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Snyder’s plans aren’t as new as they seem

Michigan Morning Sun, 5/20/11

BY: ERIC BAERREN
Michigan Morning Sun
Friday, May 20, 2011

Back in 2007, the Mackinac Center produced a report about how the state could address its budget deficit without raising taxes. As you might expect from a rightwing think tank, their solution was all cuts. Some of the cuts involved programs for which the state receives matching dollars from the federal government and some of the suggestions like cutting health care benefits for teachers were entirely unrealistic (teacher benefits are a product of negotiations at the local level).

After tallying up all those cuts, there was still a huge gaping hole in the state budget, left by repealing the Single Business Tax without replacing that revenue. The Mackinac Center's proposed solution? Leave it alone. It would fill itself.

Luckily, in a flash of rare sensibleness, our elected officials at the time chose to ignore that suggestion. It wasn't really a serious suggestion in the first place, mostly just aimed to provide public cover for people who preferred ideologically motivated stubbornness to addressing budget problems.

Fast forward four years, and the first thing our new executive did was dust off the Mackinac Center's suggestion and make a go of it. Oh, it wasn't an exact duplicate, but it started with the same idea, reducing business taxes, and ended with a similarly sized deficit.

Despite what we've been told by the adult media, the ideas under which the Snyder administration have operated are not particularly new or even fresh. They are the same basic ideas that we've been hearing for the last 30 years. The difference is that he's a political newcomer who doesn't wear a tie, so the things he says are treated as if they're new.

That is, except for a shift in the goalposts of what outcomes we ought to expect. For 30 years, it's been reducing taxes creates jobs. That's apparently no longer the case.

Driving the shift were uncomfortable points raised during the short but intense debate in Lansing over ending the income tax credit on pensions. A small handful of Republican senators, opposed to taxing the incomes of old people, asked pointedly (and rhetorically) how many jobs would be created by taxing the incomes of the elderly to finance a cut in business tax burden. Old people tend to vote in high numbers, so you can understand the hesitancy of some to enrage that demographic. Ultimately, the governor, who claims to do everything based on data, said he had no data on tax shift job creation. This was buoyed by the head of the House Fiscal Agency, a legislative research arm that provides analysis of bills, who called the idea of specifically enumerating job creation from the Snyder tax shift unrealistic. Okay, he was a bit more harsh. He called it "nonsense."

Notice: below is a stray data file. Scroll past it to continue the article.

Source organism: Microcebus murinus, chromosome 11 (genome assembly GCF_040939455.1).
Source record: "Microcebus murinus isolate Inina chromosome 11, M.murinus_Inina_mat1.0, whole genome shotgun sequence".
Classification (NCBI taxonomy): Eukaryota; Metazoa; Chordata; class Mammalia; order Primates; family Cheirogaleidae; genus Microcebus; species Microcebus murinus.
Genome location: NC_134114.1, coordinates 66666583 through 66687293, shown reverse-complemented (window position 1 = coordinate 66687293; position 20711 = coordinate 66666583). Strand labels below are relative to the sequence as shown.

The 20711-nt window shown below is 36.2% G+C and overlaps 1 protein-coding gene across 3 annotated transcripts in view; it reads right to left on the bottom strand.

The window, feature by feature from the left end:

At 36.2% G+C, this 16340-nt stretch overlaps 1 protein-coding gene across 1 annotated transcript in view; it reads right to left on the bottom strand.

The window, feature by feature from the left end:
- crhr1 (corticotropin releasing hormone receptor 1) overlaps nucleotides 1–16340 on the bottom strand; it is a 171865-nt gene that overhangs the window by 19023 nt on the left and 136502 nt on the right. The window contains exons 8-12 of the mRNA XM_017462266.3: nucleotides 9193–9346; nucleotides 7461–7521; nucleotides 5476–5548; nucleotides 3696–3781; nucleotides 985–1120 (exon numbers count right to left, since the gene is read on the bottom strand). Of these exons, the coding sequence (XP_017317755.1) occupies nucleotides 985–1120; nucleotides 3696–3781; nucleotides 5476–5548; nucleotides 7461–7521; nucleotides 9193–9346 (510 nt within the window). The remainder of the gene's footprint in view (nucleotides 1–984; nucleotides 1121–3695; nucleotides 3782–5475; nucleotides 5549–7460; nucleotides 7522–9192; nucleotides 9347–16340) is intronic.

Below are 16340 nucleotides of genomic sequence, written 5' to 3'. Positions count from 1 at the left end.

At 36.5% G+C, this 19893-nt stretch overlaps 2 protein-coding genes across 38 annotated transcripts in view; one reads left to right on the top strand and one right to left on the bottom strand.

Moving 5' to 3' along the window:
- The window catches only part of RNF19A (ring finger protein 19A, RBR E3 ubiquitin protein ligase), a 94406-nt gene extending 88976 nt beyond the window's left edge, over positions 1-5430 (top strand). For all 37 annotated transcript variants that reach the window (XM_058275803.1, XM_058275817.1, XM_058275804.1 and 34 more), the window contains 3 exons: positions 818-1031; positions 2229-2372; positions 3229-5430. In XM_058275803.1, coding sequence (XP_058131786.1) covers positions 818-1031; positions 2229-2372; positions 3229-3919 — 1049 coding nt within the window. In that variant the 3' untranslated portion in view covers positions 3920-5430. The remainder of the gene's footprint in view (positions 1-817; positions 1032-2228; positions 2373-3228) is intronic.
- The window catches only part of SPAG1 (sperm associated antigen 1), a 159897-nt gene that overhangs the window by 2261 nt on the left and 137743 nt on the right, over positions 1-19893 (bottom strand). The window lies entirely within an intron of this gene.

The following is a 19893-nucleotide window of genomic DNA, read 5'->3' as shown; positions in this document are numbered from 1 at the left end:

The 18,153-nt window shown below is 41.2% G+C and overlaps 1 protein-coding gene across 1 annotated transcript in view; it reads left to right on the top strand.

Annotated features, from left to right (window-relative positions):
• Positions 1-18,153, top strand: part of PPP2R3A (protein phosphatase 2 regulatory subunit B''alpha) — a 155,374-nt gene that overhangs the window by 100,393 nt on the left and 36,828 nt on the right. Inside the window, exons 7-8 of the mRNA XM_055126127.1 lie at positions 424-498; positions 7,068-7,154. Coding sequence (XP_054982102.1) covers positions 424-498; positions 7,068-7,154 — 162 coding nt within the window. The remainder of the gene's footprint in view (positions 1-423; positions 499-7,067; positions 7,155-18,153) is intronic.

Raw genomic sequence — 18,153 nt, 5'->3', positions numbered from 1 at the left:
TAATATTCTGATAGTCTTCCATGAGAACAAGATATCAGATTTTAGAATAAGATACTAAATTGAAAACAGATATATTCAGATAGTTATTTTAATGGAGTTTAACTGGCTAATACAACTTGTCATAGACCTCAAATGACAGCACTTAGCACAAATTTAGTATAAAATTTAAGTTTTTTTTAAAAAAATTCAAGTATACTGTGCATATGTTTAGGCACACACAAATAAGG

There's probably good reason for that. Job creation isn't actually driven by tax rate. A business doesn't look at its tax bill and say, "Hey, a break, we can hire more people." Businesses spend money on employees for another very good reason, because demand for their service is high enough and the productivity of their employees is such that it is warranted. Otherwise, smart businesses contain costs. Put another way, a business owner who hires primarily out of the goodness of his heart is probably headed to bankruptcy court.

Now, the goalposts rest in vague country called "business friendly environment." It's like pornography. No one can define it, but they know it when they see it. I assume it has something to do with declining unemployment and increasing state tax receipts.

We have both of those currently. Economic recovery is under way, albeit small and fragile, kind of like the smoking kindling of a fire in the middle of a stormy night. Joblessness is declining and just this week economists gathered and projected a friendly increase in expected state revenue figures. Now, the talk in Lansing is what to do with a surplus of about $400 million. All of this predates the governor's tax shift, by the way. Continued... <?viewmode=2>

Don't get used to surpluses, because they've already been spent. They were spent in the governor's budget as a tax cut for business, not to create jobs but to create a business-friendly environment. So, he spent it on business climate porn. Rick Snyder is doing to Michigan what George Bush did to the United States of America - took surpluses that he had no part in creating and spent them on tax breaks for wealthy people. I will decline further comment on how that has turned out.

As to what this will mean for you, the individual, I really can't say. What I can say is that virtually everyone agrees that it's not certain that it'll actually create additional jobs. Except for one party. This last week, the Mackinac Center issued a report that apparently concludes that the Snyder tax shift will immediately create bushels and bushels and bushels of jobs. That you may file under "Remember the time that you told us that a budget deficit would fill itself?"

Eric Baerren is a Morning Sun columnist. He can be found at www.michiganliberal.com and can be reached at ebaerren@gmail.com.

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